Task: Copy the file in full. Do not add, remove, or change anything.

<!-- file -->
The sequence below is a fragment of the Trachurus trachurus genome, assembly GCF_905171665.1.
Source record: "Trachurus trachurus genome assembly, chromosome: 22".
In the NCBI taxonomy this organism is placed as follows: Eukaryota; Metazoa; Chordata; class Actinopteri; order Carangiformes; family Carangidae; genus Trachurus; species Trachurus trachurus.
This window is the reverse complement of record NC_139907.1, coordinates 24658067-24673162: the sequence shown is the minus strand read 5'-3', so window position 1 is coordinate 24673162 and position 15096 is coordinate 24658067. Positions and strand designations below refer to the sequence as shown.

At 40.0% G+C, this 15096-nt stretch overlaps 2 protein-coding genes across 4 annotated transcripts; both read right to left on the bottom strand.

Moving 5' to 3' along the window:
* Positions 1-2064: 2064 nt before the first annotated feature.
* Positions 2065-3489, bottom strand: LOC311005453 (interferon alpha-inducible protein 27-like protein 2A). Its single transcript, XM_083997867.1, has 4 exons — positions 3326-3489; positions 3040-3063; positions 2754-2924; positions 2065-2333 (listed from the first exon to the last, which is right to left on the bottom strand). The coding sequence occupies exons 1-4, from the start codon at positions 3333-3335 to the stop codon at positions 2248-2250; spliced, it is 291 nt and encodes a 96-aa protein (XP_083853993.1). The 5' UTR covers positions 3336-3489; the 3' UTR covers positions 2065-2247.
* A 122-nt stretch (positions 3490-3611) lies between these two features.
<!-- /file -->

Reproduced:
The sequence below is a fragment of the Trachurus trachurus genome, assembly GCF_905171665.1.
Source record: "Trachurus trachurus genome assembly, chromosome: 22".
In the NCBI taxonomy this organism is placed as follows: Eukaryota; Metazoa; Chordata; class Actinopteri; order Carangiformes; family Carangidae; genus Trachurus; species Trachurus trachurus.
This window is the reverse complement of record NC_139907.1, coordinates 24658067-24673162: the sequence shown is the minus strand read 5'-3', so window position 1 is coordinate 24673162 and position 15096 is coordinate 24658067. Positions and strand designations below refer to the sequence as shown.

At 40.0% G+C, this 15096-nt stretch overlaps 2 protein-coding genes across 4 annotated transcripts; both read right to left on the bottom strand.

Moving 5' to 3' along the window:
* Positions 1-2064: 2064 nt before the first annotated feature.
* Positions 2065-3489, bottom strand: LOC311005453 (interferon alpha-inducible protein 27-like protein 2A). Its single transcript, XM_083997867.1, has 4 exons — positions 3326-3489; positions 3040-3063; positions 2754-2924; positions 2065-2333 (listed from the first exon to the last, which is right to left on the bottom strand). The coding sequence occupies exons 1-4, from the start codon at positions 3333-3335 to the stop codon at positions 2248-2250; spliced, it is 291 nt and encodes a 96-aa protein (XP_083853993.1). The 5' UTR covers positions 3336-3489; the 3' UTR covers positions 2065-2247.
* A 122-nt stretch (positions 3490-3611) lies between these two features.